Food and Chemical Toxicology | Year: 2013

Certain xenobiotics have the capacity to induce the expression of genes involved in various biological phenomena, including insecticide resistance. The induction potential of different chemicals, among them different insecticides, has been documented for a number of insect species. In this study, we have analyzed the induction potential of Imidacloprid, a widely used member of the neonicotinoid insecticide family. Genes Cyp6g1 and Cyp6a2, known to be involved in the resistance of mutant Drosophila melanogaster line MiT[W-]3R2 to Imidacloprid and DDT were included in the analyzed sample. We find that Imidacloprid does not induce expression of the analyzed genes. © 2013 Elsevier Ltd.

Walker J.A.,Harvard University | Walker J.A.,Massachusetts General Hospital | Gouzi J.Y.,Harvard University | Gouzi J.Y.,Institute of Cellular and Developmental Biology | And 10 more authors.
PLoS Genetics | Year: 2013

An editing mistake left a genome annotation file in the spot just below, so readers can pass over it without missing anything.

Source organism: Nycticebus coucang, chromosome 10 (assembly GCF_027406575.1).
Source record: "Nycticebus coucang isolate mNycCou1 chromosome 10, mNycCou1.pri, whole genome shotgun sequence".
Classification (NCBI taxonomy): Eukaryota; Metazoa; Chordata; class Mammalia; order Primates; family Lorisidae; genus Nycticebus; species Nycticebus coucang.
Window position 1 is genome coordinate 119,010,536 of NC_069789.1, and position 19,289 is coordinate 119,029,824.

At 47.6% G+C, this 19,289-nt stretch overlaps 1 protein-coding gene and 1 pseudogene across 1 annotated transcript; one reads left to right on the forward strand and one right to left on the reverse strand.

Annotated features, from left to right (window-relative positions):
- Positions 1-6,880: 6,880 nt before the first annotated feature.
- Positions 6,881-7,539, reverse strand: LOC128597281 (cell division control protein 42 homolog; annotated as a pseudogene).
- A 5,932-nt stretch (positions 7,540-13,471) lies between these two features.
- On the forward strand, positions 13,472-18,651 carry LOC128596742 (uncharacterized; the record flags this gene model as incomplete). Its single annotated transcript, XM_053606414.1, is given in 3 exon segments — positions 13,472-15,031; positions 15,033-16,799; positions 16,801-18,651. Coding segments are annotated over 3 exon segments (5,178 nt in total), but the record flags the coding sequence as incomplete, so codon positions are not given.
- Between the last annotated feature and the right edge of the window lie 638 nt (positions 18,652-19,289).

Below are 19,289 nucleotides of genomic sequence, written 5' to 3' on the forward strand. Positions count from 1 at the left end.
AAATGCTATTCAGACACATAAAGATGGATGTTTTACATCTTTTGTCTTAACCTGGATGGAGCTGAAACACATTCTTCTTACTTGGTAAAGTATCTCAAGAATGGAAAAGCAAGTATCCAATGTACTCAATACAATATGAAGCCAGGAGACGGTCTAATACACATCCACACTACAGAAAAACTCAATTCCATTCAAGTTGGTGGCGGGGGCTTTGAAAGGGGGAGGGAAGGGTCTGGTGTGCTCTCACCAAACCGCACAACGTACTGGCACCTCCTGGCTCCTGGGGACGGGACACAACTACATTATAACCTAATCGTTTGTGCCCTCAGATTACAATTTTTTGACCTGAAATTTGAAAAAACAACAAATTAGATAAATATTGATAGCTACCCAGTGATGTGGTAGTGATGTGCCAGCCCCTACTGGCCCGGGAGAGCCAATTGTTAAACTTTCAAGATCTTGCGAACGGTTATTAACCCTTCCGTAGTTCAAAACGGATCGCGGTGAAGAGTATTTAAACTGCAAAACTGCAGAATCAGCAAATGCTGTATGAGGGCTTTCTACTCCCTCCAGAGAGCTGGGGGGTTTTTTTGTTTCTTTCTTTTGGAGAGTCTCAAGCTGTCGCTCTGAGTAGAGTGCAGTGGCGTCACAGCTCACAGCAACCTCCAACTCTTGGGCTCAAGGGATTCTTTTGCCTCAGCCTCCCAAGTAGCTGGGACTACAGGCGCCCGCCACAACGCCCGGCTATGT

Neurofibromatosis type 1 (NF1), a genetic disease that affects 1 in 3,000, is caused by loss of a large evolutionary conserved protein that serves as a GTPase Activating Protein (GAP) for Ras. Among Drosophila melanogaster Nf1 (dNf1) null mutant phenotypes, learning/memory deficits and reduced overall growth resemble human NF1 symptoms. These and other dNf1 defects are relatively insensitive to manipulations that reduce Ras signaling strength but are suppressed by increasing signaling through the 3′-5′ cyclic adenosine monophosphate (cAMP) dependent Protein Kinase A (PKA) pathway, or phenocopied by inhibiting this pathway. However, whether dNf1 affects cAMP/PKA signaling directly or indirectly remains controversial. To shed light on this issue we screened 486 1st and 2nd chromosome deficiencies that uncover >80% of annotated genes for dominant modifiers of the dNf1 pupal size defect, identifying responsible genes in crosses with mutant alleles or by tissue-specific RNA interference (RNAi) knockdown. Validating the screen, identified suppressors include the previously implicated dAlk tyrosine kinase, its activating ligand jelly belly (jeb), two other genes involved in Ras/ERK signal transduction and several involved in cAMP/PKA signaling. Novel modifiers that implicate synaptic defects in the dNf1 growth deficiency include the intersectin-related synaptic scaffold protein Dap160 and the cholecystokinin receptor-related CCKLR-17D1 drosulfakinin receptor. Providing mechanistic clues, we show that dAlk, jeb and CCKLR-17D1 are among mutants that also suppress a recently identified dNf1 neuromuscular junction (NMJ) overgrowth phenotype and that manipulations that increase cAMP/PKA signaling in adipokinetic hormone (AKH)-producing cells at the base of the neuroendocrine ring gland restore the dNf1 growth deficiency. Finally, supporting our previous contention that ALK might be a therapeutic target in NF1, we report that human ALK is expressed in cells that give rise to NF1 tumors and that NF1 regulated ALK/RAS/ERK signaling appears conserved in man. © 2013 Walker et al.